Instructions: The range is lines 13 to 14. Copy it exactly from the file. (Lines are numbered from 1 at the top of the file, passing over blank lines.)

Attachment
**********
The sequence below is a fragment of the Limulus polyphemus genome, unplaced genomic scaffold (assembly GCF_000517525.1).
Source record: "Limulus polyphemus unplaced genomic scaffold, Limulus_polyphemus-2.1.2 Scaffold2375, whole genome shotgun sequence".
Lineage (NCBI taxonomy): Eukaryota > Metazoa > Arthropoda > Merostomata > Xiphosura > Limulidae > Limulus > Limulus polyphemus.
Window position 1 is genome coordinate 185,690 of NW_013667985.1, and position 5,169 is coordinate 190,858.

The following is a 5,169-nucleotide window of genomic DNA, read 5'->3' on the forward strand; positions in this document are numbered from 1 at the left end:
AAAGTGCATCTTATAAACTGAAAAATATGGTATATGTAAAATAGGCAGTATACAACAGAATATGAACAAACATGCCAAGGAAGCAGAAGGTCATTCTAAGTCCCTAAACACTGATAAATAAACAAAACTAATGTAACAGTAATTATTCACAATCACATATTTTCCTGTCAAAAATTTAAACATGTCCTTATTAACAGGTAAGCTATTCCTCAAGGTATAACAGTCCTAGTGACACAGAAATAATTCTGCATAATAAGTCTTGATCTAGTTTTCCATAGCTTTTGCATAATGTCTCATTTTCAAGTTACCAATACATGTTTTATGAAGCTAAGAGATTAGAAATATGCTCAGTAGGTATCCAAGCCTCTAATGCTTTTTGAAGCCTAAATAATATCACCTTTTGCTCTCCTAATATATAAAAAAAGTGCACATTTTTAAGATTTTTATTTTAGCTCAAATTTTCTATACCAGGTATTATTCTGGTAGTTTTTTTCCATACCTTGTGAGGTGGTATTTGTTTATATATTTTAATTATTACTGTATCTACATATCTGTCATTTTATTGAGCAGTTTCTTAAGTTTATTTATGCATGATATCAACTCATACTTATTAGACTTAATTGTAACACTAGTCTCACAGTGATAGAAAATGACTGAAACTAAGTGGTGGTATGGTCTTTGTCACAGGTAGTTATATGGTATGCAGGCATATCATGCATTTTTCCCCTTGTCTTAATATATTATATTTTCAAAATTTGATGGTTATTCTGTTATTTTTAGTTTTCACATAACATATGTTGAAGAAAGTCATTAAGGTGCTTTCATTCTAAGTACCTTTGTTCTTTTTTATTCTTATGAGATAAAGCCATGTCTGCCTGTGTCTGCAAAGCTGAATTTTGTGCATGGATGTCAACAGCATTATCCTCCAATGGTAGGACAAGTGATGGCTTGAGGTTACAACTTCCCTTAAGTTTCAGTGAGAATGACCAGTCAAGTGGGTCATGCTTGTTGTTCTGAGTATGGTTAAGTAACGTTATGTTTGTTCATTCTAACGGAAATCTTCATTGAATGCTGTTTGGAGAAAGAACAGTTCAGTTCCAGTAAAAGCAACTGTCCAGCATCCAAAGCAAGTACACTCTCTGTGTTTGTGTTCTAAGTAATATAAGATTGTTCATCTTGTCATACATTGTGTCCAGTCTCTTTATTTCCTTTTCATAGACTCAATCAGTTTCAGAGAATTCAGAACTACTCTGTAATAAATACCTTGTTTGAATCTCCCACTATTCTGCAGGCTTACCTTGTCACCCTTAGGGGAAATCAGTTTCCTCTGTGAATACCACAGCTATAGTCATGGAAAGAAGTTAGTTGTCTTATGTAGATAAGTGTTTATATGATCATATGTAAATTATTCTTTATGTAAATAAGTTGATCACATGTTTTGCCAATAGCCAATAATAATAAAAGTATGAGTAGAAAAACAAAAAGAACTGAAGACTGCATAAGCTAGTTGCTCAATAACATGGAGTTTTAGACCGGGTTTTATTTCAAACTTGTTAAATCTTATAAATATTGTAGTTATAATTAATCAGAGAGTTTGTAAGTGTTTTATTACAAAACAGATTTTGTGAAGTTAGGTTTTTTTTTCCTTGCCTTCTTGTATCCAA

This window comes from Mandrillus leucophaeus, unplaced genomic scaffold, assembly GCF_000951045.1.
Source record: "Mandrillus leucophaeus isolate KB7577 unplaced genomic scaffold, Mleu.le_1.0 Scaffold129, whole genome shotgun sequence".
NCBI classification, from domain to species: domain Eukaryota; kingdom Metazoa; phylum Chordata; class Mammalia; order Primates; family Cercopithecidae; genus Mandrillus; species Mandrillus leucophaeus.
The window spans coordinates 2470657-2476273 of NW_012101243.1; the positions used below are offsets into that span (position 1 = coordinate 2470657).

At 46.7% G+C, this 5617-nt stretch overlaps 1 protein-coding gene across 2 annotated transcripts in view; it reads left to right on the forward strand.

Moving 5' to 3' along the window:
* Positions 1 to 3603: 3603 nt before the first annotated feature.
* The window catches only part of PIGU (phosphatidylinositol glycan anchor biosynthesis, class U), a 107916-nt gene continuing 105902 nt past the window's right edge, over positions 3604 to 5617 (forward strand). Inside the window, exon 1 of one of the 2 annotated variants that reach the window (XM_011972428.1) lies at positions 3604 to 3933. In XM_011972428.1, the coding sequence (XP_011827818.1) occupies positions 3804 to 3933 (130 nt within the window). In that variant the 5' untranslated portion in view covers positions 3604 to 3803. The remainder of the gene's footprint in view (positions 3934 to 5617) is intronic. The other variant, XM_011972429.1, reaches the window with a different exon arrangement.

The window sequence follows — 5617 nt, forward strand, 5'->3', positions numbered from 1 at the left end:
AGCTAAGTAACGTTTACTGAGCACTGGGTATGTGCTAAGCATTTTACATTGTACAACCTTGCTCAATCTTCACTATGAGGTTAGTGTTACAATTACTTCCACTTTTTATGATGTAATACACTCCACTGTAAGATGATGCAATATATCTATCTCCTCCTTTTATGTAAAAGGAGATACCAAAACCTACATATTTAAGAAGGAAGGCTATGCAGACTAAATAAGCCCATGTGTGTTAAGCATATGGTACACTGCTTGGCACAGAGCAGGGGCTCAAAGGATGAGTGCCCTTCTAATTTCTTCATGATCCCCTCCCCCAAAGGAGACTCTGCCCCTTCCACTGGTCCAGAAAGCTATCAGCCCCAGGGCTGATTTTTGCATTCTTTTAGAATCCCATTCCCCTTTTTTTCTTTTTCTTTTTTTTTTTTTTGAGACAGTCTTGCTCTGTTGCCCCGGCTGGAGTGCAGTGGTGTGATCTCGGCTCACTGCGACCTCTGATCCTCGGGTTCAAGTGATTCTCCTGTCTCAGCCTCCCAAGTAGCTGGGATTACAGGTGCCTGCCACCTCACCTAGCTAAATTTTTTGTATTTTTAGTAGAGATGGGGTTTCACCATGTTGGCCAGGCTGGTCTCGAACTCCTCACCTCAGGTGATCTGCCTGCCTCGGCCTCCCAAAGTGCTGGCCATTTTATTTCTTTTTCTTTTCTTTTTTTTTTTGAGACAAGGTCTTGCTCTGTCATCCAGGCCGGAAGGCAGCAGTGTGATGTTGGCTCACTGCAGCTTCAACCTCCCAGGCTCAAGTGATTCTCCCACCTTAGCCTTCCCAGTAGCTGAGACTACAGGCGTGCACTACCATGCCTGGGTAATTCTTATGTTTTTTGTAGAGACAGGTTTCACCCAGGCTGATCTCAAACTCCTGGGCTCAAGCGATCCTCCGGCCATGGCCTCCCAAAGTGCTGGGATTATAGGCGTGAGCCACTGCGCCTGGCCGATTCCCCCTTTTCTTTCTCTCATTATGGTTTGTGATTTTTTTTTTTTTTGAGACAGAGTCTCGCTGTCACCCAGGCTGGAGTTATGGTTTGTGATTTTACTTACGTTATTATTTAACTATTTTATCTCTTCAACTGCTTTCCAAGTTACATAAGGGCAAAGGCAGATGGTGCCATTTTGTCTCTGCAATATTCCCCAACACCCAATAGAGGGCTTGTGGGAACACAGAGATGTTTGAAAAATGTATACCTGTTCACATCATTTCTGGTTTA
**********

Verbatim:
* Positions 1 to 3603: 3603 nt before the first annotated feature.
* The window catches only part of PIGU (phosphatidylinositol glycan anchor biosynthesis, class U), a 107916-nt gene continuing 105902 nt past the window's right edge, over positions 3604 to 5617 (forward strand). Inside the window, exon 1 of one of the 2 annotated variants that reach the window (XM_011972428.1) lies at positions 3604 to 3933. In XM_011972428.1, the coding sequence (XP_011827818.1) occupies positions 3804 to 3933 (130 nt within the window). In that variant the 5' untranslated portion in view covers positions 3604 to 3803. The remainder of the gene's footprint in view (positions 3934 to 5617) is intronic. The other variant, XM_011972429.1, reaches the window with a different exon arrangement.